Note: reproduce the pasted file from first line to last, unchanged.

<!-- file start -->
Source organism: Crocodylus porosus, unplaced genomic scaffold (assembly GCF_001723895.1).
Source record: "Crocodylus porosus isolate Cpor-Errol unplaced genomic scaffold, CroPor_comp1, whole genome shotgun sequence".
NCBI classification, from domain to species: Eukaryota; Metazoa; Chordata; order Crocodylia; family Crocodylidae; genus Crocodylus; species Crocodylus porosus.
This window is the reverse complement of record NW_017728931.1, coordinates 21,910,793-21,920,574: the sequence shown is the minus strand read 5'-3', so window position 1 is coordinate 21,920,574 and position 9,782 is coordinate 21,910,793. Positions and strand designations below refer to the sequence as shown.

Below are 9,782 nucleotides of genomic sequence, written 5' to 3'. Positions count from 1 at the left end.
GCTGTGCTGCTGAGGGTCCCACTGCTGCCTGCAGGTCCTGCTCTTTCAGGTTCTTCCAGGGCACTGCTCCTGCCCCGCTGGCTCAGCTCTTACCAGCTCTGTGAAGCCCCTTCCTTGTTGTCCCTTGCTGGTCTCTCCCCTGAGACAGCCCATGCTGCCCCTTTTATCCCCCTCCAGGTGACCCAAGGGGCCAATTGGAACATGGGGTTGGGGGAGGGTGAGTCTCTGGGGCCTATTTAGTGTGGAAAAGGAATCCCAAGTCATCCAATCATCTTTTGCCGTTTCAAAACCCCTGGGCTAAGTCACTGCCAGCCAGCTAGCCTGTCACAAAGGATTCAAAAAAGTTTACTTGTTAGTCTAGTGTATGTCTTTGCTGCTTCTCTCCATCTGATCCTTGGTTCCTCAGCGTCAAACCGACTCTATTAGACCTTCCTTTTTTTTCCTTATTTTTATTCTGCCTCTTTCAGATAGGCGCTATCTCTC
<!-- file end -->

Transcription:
Source organism: Crocodylus porosus, unplaced genomic scaffold (assembly GCF_001723895.1).
Source record: "Crocodylus porosus isolate Cpor-Errol unplaced genomic scaffold, CroPor_comp1, whole genome shotgun sequence".
NCBI classification, from domain to species: Eukaryota; Metazoa; Chordata; order Crocodylia; family Crocodylidae; genus Crocodylus; species Crocodylus porosus.
This window is the reverse complement of record NW_017728931.1, coordinates 21,910,793-21,920,574: the sequence shown is the minus strand read 5'-3', so window position 1 is coordinate 21,920,574 and position 9,782 is coordinate 21,910,793. Positions and strand designations below refer to the sequence as shown.

Below are 9,782 nucleotides of genomic sequence, written 5' to 3'. Positions count from 1 at the left end.
GCTGTGCTGCTGAGGGTCCCACTGCTGCCTGCAGGTCCTGCTCTTTCAGGTTCTTCCAGGGCACTGCTCCTGCCCCGCTGGCTCAGCTCTTACCAGCTCTGTGAAGCCCCTTCCTTGTTGTCCCTTGCTGGTCTCTCCCCTGAGACAGCCCATGCTGCCCCTTTTATCCCCCTCCAGGTGACCCAAGGGGCCAATTGGAACATGGGGTTGGGGGAGGGTGAGTCTCTGGGGCCTATTTAGTGTGGAAAAGGAATCCCAAGTCATCCAATCATCTTTTGCCGTTTCAAAACCCCTGGGCTAAGTCACTGCCAGCCAGCTAGCCTGTCACAAAGGATTCAAAAAAGTTTACTTGTTAGTCTAGTGTATGTCTTTGCTGCTTCTCTCCATCTGATCCTTGGTTCCTCAGCGTCAAACCGACTCTATTAGACCTTCCTTTTTTTTCCTTATTTTTATTCTGCCTCTTTCAGATAGGCGCTATCTCTC